The controlling authorities refute Mann's jurisdictional challenge to the summary adjudication of issues in this case. Code of Civil Procedure section 437c provides in relevant part: “The motion [for summary judgment] shall be heard no later than 45 days before the date of trial, unless the court for good cause orders otherwise.” (Italics added.) The lower court merely granted the request of plaintiff's counsel for a continuance so that further discovery could be obtained. Plaintiff's affidavits submitted in opposition to defendants' motion indicated that crucial opposing facts might be secured with more time. Hence, the court exercised its statutory power and ordered a later hearing date.1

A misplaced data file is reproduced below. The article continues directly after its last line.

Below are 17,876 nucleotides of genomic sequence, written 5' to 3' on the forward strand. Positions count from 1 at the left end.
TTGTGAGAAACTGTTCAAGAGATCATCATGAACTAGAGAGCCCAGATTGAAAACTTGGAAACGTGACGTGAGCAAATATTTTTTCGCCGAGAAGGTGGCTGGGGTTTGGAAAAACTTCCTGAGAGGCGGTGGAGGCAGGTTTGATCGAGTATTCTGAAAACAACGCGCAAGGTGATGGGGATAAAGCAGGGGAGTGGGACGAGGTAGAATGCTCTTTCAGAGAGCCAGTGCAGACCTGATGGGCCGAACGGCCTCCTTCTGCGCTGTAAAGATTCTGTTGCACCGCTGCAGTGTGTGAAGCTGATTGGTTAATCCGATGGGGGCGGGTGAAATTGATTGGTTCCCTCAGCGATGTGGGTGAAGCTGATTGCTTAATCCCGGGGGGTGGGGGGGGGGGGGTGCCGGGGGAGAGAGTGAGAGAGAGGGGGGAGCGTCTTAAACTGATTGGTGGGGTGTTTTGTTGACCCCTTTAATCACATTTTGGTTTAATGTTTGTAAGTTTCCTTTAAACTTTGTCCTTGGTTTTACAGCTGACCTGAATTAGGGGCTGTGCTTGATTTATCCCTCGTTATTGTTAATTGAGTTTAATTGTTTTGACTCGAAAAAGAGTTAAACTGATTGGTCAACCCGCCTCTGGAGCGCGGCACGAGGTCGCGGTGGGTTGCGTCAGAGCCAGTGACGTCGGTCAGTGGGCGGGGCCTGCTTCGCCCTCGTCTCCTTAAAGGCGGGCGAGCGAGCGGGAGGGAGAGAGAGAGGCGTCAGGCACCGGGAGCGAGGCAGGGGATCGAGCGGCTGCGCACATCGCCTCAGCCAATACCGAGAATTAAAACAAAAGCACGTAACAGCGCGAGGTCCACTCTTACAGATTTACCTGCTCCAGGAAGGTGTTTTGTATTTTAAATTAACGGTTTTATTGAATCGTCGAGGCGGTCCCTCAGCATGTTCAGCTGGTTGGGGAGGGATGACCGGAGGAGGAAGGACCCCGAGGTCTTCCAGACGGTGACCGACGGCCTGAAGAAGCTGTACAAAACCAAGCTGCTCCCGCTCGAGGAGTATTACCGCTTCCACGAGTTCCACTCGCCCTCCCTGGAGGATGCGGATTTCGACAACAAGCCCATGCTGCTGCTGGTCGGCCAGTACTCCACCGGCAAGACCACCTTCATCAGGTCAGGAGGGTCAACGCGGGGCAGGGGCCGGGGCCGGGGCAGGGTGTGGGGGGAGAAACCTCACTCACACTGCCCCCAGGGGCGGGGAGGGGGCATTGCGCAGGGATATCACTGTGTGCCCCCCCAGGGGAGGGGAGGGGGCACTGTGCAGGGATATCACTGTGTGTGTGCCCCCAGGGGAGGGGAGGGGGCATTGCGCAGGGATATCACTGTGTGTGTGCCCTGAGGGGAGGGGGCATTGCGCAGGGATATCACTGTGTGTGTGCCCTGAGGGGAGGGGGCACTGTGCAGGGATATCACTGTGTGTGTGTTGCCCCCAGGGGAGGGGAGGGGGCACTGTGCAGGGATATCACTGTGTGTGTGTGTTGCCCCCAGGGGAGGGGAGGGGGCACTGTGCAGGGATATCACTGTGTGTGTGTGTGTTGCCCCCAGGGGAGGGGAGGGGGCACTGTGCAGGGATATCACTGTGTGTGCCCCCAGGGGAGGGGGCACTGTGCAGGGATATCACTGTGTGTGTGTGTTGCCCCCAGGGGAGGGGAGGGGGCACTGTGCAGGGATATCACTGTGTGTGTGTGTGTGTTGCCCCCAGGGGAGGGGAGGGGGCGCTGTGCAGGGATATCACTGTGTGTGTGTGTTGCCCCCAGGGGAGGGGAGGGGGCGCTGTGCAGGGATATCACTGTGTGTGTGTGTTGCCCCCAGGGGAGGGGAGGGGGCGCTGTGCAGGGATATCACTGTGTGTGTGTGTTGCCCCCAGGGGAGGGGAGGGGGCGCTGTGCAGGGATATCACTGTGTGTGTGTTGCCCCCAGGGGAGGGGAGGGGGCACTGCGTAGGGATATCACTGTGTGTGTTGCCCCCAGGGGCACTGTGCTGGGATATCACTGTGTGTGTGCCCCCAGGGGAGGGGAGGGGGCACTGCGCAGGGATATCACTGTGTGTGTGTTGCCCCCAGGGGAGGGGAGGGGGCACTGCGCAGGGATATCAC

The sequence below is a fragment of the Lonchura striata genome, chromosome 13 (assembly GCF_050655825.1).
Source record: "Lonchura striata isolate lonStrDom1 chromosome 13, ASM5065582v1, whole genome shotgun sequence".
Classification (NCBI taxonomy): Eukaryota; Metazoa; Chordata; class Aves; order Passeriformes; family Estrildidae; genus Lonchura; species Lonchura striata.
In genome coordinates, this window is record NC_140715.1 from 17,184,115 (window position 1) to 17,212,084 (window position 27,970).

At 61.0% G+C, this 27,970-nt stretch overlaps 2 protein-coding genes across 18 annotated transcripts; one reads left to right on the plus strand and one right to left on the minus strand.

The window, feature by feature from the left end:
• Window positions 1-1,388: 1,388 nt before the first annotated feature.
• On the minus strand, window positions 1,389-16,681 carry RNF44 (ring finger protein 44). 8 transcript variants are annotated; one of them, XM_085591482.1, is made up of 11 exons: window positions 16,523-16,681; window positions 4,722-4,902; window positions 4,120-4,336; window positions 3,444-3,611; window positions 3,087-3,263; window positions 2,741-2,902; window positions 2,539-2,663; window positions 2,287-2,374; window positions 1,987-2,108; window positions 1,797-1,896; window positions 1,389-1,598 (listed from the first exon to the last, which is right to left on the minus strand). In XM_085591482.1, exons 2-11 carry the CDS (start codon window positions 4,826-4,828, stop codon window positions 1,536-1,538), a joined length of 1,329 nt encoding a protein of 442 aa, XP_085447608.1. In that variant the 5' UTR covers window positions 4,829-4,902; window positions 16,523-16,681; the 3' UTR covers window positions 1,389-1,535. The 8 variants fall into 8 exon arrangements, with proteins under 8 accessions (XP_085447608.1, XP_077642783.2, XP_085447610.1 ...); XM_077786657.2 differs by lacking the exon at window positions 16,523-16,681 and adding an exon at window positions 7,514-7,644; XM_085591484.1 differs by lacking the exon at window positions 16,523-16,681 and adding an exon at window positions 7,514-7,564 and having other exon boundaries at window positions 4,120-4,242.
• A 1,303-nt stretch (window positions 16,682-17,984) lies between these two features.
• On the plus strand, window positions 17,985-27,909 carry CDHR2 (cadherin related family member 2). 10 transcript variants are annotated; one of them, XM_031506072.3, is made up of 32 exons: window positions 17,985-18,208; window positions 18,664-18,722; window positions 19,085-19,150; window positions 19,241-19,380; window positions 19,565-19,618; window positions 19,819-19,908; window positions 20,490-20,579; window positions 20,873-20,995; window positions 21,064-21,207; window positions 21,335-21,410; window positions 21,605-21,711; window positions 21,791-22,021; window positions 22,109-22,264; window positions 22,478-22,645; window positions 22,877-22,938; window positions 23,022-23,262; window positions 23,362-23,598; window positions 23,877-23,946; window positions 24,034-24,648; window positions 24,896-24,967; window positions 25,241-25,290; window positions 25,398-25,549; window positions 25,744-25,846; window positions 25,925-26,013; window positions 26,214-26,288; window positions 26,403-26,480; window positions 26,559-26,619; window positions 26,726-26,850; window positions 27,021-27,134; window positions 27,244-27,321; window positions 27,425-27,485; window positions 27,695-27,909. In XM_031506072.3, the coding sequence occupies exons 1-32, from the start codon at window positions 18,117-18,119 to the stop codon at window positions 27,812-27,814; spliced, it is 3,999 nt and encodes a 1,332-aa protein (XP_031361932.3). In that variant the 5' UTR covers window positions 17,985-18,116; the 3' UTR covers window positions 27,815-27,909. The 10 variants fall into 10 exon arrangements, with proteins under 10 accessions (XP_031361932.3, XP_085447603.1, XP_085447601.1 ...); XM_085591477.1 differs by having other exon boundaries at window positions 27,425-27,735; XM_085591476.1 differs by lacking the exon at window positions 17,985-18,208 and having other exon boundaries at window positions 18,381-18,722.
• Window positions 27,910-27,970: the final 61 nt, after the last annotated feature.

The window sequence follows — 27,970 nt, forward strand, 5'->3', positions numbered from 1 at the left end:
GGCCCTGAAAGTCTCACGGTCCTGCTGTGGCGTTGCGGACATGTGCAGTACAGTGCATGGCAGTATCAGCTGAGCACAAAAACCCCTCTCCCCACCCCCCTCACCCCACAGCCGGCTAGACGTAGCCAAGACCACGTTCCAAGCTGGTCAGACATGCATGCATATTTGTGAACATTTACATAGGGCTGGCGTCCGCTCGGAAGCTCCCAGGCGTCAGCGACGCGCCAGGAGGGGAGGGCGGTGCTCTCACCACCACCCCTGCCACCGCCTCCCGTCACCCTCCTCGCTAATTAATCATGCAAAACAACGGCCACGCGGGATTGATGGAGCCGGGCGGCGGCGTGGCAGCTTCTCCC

“The granting or denial of a continuance to permit discovery is a matter which is left to the sound discretion of the trial court and an appellate court will not interfere with the exercise of that discretion except upon a clear showing that it has been abused. [Citation.]” (Vanderbilt Growth Fund, Inc. v. Superior Court (1980) 105 Cal.App.3d 628, 638, 164 Cal.Rptr. 621.) The record discloses no abuse of discretion. Furthermore, plaintiff's own objection to the judge scheduled to hear the motion for summary judgment resulted in the court's reassignment and continuance of the hearing to yet a later date. The instant appeal does not overshadow defendants' strict compliance with the procedural requisites, as the motion was properly noticed and the hearing timely scheduled at the outset. The lower court had jurisdiction to specify certain issues without substantial controversy.